Rio Grande County dedicates new signs


SUMMITVILLE— As part of a heritage tourism project, Rio Grande County in partnership with representatives of the EPA and the Rio Grande Emergency Water Conservation Action Team held a dedication ceremony at the Summitville mining site over the weekend to celebrate the placement of new interpretive signs for the site. During the ceremony, Rio Grande Commissioner Karla Shriver spoke about the work that went into getting the signs made and placed at the location and the future of what could be an annual event for the Del Norte area.
Shriver with RWEACT (Rio Grande Watershed Emergency Action Coordination Team) representative Kristy Borchers and three EPA specialists cut a ribbon and dedicated the new interpretive signs to the Summitville site. After the brief ceremony, vans provided by the county took visitors on a drive tour of the mining claim and a walk through of the relatively new water treatment plant that was finished in 2011. The building has made an enormous difference in keeping contaminated water from reaching the tributaries that run into the main river near the mining site.
About 30 people showed up on each of the two days of the tour which lasted about an hour per tour. The water treatment facility is a fully functioning separation facility that takes dangerous metals out of the water coming mainly from the Reynolds Tunnel and snow melt that carries contaminated water to the sludge pond located just south of the facility. From there, water is transferred to large tanks located inside the building where the process of separation takes place.
Huge machines churn the water and move it from one tank to the next as it goes through the separation process. When the water is first brought in, it is considered highly acidic before undergoing a chemical change when the filtration process begins. Lime is added to the already acidic water to make it alkaline and causes the metals to begin to separate from the clean water. After the lime is added, it is transferred to another tank that stirs the contents until separation occurs before being transferred to a huge tank located outside of the main building.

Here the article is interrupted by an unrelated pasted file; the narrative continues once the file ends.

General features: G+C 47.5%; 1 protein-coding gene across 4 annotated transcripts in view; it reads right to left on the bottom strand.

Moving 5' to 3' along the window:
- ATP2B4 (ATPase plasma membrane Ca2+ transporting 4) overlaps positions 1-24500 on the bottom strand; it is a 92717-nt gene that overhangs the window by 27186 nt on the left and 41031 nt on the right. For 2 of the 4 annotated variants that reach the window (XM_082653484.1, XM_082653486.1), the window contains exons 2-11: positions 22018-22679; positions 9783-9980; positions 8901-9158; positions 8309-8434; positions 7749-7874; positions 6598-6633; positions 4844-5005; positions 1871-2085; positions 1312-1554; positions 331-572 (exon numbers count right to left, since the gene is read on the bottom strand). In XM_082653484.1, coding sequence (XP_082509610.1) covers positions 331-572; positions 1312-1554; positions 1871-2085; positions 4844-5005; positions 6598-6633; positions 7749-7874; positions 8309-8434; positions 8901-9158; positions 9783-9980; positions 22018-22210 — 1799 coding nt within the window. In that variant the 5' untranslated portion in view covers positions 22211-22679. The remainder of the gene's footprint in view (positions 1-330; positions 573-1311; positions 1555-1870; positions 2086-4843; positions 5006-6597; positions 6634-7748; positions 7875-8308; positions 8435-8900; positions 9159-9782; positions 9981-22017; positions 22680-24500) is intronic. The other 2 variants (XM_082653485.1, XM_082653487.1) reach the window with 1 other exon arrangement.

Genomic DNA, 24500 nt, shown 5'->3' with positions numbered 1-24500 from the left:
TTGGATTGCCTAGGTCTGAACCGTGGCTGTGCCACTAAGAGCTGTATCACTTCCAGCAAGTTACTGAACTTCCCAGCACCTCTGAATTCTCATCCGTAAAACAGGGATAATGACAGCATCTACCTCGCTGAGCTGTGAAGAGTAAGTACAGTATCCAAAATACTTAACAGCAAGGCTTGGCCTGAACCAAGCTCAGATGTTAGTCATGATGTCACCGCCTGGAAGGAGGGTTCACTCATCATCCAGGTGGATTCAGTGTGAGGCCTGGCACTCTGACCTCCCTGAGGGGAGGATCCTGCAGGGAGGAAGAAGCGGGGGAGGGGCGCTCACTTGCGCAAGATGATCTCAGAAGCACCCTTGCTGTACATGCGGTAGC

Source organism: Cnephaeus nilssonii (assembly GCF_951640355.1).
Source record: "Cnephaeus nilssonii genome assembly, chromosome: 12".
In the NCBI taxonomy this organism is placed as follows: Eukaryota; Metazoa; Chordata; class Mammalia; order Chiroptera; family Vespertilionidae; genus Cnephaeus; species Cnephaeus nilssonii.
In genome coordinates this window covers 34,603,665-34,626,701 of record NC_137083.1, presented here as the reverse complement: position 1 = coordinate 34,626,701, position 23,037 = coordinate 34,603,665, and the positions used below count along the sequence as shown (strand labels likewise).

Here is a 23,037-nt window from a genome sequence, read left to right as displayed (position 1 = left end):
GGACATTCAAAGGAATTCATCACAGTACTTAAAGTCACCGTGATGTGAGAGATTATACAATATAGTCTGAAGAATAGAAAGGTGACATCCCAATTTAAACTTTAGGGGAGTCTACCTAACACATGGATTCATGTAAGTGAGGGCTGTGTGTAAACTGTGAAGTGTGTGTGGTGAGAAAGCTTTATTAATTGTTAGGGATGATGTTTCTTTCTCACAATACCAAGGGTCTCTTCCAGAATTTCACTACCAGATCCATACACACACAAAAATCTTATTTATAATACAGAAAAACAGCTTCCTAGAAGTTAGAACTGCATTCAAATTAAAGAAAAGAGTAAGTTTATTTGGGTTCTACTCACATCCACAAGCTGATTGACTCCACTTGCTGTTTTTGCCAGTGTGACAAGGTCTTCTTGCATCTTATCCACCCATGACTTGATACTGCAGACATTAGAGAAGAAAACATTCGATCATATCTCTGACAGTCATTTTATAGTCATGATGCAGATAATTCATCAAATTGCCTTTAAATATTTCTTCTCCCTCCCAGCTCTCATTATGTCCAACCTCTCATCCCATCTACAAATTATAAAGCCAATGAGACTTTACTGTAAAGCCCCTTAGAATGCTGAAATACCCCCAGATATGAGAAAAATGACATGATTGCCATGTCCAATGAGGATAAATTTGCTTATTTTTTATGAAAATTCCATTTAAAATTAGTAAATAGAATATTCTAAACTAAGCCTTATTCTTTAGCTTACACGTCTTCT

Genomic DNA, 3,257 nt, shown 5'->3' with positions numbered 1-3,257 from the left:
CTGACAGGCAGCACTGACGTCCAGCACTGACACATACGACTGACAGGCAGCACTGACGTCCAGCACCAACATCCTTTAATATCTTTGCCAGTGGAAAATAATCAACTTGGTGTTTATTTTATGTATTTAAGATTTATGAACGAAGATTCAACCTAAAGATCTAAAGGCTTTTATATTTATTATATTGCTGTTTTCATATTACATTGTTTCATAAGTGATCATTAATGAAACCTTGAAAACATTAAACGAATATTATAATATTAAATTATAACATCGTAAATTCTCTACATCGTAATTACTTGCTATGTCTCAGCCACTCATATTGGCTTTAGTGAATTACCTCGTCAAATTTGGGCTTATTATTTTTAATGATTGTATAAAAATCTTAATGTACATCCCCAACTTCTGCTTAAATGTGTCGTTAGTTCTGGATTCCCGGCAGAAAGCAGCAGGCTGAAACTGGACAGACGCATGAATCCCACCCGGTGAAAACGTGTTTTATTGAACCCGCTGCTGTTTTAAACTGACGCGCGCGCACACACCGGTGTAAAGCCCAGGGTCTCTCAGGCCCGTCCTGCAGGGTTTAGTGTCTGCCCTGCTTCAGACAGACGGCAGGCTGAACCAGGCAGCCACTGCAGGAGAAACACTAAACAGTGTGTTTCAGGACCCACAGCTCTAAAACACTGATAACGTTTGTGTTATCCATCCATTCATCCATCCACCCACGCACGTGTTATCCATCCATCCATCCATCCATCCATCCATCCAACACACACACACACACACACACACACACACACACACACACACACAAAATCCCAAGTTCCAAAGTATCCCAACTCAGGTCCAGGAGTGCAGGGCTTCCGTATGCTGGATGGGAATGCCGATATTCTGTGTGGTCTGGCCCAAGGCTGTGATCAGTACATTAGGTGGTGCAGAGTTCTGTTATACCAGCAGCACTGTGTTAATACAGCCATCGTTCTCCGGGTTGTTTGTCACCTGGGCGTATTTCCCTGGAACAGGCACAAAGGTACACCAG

Once there, the water is slowly stirred by a large device that causes the leftover metals to be pushed to the bottom of the tank, while clean water sloshes over the top of large combs made to catch any floating contaminants. The clean water then goes through a pipe that leads to the main creek.
Contaminating metals that are collected at the bottom of the tank are then transferred to a large accordion like machine that presses any excess water from the metals and allows the dry material to fall from the bottom of the machine into truck beds, which is then hauled to a material site near the facility. The excess water is then transferred back into the larger tanks to be processed again.
The EPA has entered into a contract with a solar field that has been built near Antonito that will help with utility costs from the water treatment plant. The facility is electronically monitored by state of the art equipment and will be operated remotely from Del Norte once the systems are ready for use. Crews currently run the facility from early March until late October in order for the snow runoff to be filtered through the facility before it reaches any main bodies of water.
The signs are placed near a large, heavily made metal picnic structure and include a brief history of the mine as well as pictures of the site from its early days until present. Due to a bankruptcy that occurred in the early 90s, most of the land around the mining site is now owned by the county and officials hope to host annual tours of the site throughout the summer months. Future projects for the site are underway and more information of a land transfer between the county, EPA and the forest service is in the works.
Guests are encouraged to travel to Summitville to see the interpretive signs and mining site, but are cautioned to be careful while exploring the area.

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